The legislation would overhaul standards for police tactics and conduct at the federal level, including a federal ban on no-knock warrants and chokeholds, limits on qualified immunity shielding police from civil lawsuits, a framework to prevent racial profiling and the establishment of a national registry on allegations of police misconduct.
"This bill was named after a man who was murdered by a police officer," Cammack began. "The officer responsible should have never been allowed to don a badge and act on behalf of the agency sworn to protect its citizens. ... As a member of the first responder family, I can say definitively on behalf of our officers, that there is absolutely nothing ... that a good cop hates more than a bad cop."
Cammack then presented one of her husband's bulletproof SWAT vests to the House floor. The police reform bill would put limitations on military-grade equipment given to state and local law enforcement.
"This is the same vest that he wore for 14 hours while on a massive manhunt for a man who had just been released from prison who promptly raped and killed his girlfriend," she said. "It is the same vest he wore while responding to a man who had barricaded himself with weapons, threatening to kill his children. These are just some of the scenes that this vest and my husband have seen as so many of our [law enforcement officers]."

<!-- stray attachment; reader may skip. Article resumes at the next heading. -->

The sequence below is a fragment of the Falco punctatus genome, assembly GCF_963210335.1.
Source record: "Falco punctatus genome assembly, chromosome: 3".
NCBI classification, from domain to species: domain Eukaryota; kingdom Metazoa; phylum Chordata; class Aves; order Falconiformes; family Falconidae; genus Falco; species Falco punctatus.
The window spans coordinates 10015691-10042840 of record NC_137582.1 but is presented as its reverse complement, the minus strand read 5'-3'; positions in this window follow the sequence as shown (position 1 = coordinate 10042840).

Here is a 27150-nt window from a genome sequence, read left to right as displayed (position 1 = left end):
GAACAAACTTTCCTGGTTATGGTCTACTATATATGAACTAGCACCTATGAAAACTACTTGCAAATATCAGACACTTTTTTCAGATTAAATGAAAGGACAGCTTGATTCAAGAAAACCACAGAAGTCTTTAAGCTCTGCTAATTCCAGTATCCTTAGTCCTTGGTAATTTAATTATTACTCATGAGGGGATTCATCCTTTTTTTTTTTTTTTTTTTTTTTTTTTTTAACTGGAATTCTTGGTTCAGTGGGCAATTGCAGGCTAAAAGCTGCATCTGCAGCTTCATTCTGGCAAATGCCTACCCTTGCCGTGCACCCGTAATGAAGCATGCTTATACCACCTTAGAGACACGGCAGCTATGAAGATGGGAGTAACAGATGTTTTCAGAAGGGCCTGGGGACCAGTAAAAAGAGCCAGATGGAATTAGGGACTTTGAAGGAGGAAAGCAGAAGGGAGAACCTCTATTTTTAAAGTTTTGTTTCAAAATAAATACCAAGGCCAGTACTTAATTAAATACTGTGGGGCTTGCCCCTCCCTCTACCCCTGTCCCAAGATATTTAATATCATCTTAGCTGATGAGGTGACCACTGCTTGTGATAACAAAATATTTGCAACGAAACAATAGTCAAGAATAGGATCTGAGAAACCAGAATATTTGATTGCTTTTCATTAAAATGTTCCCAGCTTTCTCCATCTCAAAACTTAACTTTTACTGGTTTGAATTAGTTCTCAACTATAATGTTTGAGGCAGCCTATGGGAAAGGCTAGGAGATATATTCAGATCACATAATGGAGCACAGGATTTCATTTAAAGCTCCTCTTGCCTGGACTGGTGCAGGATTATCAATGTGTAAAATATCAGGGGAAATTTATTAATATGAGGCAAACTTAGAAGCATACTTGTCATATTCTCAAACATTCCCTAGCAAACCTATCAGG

She went on to say the legislation would take the SWAT vest and similar equipment "off the backs of our men and women in uniform."
"Are you waking up at 2 a.m. to respond to a gruesome murder? Are you missing your children's birthday parties to respond to gang shootings?" Cammack asked.
The Florida congresswoman added that there is "absolutely" room to improve on policing tactics and a "necessity" to do better, but if politicians want "a better-trained, more responsible police force" in their locales, they must "fully fund the police."
Since the officer-involved deaths of George Floyd, Breonna Taylor, Eric Garner and others in 2020, Democratic members of Congress have been pushing for extensive police reform. Some city leaders have also initiated significant police department budget cuts that would reallocate funds to alternative social services that could help respond to criminal activity.
President Biden has previously expressed support for increased police funding.
"Let's get the facts straight. I not only don't want to defund the police. I want to add $300 million to their local budgets to deal with community policing to get police and communities back together again," Biden told Pittsburgh news outlet KDKA in September. He added that the "only person defunding the police" at the time was then-President Trump.
The Trump administration made estimated reductions of $515 million in the 2021 fiscal year budget related to Justice Department funding for state and local law enforcement, as well as cuts for a community policing initiative called Community Oriented Policing Services (COPS), according to a fact check from the Austin American-Statesman.
The White House is now encouraging Congress to pass H.R. 1280.
"President Biden has a long record of championing meaningful policing reform and previously called for the Congress to enact provisions like those in H.R. 1280," a statement from the White House reads. "The [a]dministration encourages the House to pass this legislation and looks forward to working with the Congress to enact a landmark policing reform law."